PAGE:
Q: On the topic of Congress’s role, what do we mean when we propose rebalancing constitutional war powers?
A: Article I of the Constitution assigns Congress the duty to authorize military engagement. Unfortunately, this critical oversight duty has been neglected in recent years, leaving war-making almost entirely in the hands of the executive branch, which our Founders never intended. But, there are short and long-term steps Congress can take to reassert its proper role.
More immediately, Congress should repeal the 1991, 2001, and 2002 AUMFs as they no longer serve their intended purposes. Rather, all three AUMFs have been used to justify operations and engagements beyond their original, narrowly intended goals in Iraq and Afghanistan.
Instead of avoiding responsibility by leaving blank check permission slips in place, Congress needs to have a robust, public debate and recorded votes about what military engagements are necessary to authorize and which aren’t.
Longer term, as the administration looks to negotiate a new authorization for current U.S. deployments, Congress needs to remember past mistakes in setting guidelines for future AUMFs. Ultimately, that means reforming the War Powers Act of 1973 to require stricter guidelines on new authorizations, such as narrow, targeted parameters for engagement, regular reporting and oversight, and automatic sunset dates. What Congress needs to avoid is passing an updated, open-ended authorization that will simply hand over war-making authority to the president in perpetuity.
Q: While we’ve been engaged in overseas wars for two decades, military leaders have said there is a national security threat brewing right here at home – the national debt. What do debt and security have to do with each other?
A: In 2010, the former Chairman of the Joint Chiefs of Staff, Admiral Mike Mullen, called the national debt “the most significant threat to our national security.”
He was right. A strong economy makes America a better place to live, but it’s also the source of our military strength. Excessive debt saps this strength over the long-term by crowding out private investment that could otherwise grow the economy. That’s particularly concerning with a strategic competitor like China on track to eclipse the U.S. economy this decade.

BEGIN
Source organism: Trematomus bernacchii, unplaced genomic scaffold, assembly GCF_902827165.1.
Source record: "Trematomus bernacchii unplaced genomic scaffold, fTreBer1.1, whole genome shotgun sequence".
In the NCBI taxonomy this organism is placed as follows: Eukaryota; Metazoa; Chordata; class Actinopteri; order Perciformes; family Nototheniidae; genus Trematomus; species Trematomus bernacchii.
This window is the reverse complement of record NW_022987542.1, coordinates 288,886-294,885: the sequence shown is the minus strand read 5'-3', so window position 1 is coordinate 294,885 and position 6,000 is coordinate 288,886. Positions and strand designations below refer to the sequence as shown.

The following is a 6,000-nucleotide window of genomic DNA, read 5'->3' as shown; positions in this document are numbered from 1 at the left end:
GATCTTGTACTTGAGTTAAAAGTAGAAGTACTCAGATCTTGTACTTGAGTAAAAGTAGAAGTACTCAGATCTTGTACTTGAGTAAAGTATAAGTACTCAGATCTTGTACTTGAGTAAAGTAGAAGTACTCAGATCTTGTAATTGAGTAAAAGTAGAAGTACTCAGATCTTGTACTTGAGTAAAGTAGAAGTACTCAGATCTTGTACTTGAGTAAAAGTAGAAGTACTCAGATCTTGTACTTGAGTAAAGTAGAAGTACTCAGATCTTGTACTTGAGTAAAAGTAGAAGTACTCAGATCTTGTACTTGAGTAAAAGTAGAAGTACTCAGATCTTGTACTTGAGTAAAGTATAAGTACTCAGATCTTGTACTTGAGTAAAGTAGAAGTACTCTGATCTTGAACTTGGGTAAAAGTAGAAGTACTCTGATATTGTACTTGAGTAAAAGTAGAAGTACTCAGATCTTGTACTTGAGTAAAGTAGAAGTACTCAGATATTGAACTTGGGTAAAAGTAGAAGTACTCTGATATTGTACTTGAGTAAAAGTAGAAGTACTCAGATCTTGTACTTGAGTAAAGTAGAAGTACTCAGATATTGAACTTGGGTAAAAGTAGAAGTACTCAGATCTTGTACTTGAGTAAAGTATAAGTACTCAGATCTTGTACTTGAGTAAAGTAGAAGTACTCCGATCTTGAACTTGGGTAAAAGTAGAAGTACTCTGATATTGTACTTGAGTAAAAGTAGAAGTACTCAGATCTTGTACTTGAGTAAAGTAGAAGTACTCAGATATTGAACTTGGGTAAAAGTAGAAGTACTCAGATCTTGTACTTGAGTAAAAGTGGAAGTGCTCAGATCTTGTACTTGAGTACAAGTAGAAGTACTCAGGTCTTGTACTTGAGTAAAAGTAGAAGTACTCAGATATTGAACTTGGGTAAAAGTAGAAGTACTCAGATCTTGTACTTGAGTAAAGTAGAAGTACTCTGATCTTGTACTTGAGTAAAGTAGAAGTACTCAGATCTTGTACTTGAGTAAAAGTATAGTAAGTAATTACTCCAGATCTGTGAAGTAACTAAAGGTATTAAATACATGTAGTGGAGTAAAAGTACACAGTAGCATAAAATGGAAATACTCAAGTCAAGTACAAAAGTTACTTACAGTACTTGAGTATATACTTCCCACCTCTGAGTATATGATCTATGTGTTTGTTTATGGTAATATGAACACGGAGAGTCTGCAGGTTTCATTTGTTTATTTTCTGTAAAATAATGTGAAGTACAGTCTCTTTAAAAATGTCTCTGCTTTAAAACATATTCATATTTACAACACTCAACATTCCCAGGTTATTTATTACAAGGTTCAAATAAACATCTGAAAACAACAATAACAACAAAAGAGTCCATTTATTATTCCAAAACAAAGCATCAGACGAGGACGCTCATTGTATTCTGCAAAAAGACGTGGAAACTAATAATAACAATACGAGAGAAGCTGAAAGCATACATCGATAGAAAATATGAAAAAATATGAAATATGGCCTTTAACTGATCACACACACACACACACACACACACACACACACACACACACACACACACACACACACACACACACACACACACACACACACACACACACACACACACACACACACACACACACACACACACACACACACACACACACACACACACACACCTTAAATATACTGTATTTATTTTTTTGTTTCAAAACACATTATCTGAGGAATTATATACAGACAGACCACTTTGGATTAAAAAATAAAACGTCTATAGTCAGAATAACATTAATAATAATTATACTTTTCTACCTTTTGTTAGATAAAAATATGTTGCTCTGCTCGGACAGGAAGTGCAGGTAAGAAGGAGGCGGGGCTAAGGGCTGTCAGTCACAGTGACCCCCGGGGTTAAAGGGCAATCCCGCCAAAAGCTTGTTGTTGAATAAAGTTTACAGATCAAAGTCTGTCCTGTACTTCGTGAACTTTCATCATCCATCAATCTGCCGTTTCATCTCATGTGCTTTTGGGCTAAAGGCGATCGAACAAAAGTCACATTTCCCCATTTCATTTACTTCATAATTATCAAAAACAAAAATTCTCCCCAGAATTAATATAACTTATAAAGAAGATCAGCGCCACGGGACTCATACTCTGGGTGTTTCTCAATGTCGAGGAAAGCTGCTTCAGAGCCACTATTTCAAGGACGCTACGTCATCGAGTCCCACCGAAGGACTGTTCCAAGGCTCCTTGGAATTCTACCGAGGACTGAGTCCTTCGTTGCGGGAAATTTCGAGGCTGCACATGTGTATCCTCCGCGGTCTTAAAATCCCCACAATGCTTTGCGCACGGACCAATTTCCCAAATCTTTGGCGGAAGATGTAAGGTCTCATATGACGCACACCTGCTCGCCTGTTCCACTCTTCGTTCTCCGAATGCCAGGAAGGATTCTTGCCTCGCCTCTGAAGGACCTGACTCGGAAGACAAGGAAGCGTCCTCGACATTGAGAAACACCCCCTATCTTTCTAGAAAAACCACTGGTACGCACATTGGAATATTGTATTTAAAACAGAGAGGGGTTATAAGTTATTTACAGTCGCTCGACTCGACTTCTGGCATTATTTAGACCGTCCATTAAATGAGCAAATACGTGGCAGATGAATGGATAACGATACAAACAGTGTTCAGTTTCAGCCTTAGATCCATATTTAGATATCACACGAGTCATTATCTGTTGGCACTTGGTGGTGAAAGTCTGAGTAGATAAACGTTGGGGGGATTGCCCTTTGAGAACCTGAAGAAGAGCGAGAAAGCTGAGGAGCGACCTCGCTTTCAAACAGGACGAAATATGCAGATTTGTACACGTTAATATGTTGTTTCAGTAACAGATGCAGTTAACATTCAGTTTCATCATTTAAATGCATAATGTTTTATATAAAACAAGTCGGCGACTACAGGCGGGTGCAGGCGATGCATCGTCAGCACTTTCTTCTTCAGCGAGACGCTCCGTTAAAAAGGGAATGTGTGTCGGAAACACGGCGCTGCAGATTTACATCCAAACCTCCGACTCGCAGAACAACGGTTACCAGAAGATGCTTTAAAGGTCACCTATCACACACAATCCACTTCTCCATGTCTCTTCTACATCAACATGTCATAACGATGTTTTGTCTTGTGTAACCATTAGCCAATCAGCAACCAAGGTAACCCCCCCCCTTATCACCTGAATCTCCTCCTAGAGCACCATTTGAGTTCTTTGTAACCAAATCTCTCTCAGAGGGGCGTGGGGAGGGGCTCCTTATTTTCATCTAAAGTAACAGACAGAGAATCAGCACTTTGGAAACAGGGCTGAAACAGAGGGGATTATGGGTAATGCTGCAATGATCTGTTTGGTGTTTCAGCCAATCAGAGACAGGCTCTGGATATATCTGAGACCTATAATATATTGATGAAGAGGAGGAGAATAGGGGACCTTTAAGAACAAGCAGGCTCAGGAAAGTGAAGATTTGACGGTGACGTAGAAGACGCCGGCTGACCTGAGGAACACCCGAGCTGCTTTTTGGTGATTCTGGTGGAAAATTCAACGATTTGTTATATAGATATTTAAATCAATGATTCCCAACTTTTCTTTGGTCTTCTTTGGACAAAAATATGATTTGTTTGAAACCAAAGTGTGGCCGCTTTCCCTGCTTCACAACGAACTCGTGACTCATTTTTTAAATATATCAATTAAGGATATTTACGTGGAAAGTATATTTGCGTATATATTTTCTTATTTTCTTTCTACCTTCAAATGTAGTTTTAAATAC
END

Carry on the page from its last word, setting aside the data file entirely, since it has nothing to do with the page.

Eventually, rising interest payments on the debt will also force us to make hard choices about our spending. The budget conversation needs to be had across government, but as an organization focused on veterans, we recognize that defense spending is a necessary part of it. If the United States wants to be able to protect our vital interests long-term, it needs to start putting DOD spending on a sustainable footing now, when there’s opportunity to do so safely and gradually. Waiting for a future when changes are abrupt and involuntary is far riskier.
Q: How do we address spending at the DOD?
A: We’ve got several options. Winding down military engagements that distract from vital national interests and aren’t necessary to keep us safe, like deployments in Afghanistan, Iraq, Syria, and Yemen can make the biggest, most immediate positive impacts.
Longer-term, we can also reexamine many deployments in Europe that made sense during the Cold War but are increasingly unnecessary to support wealthy and capable allies.
Finally, there are opportunities closer to home. Congress should stop buying extra equipment in our annual defense budgets that the Pentagon never asked for. It should continue good governance practices like the DOD audit, and it should be courageous enough to look at our bases. Maintaining 20 percent excess base capacity, for example, doesn’t make us safer, but it does take resources away from equipment upgrades or other uses that might.
To learn more about our foreign policy proposals and other CVA policy priorities, read our full policy agenda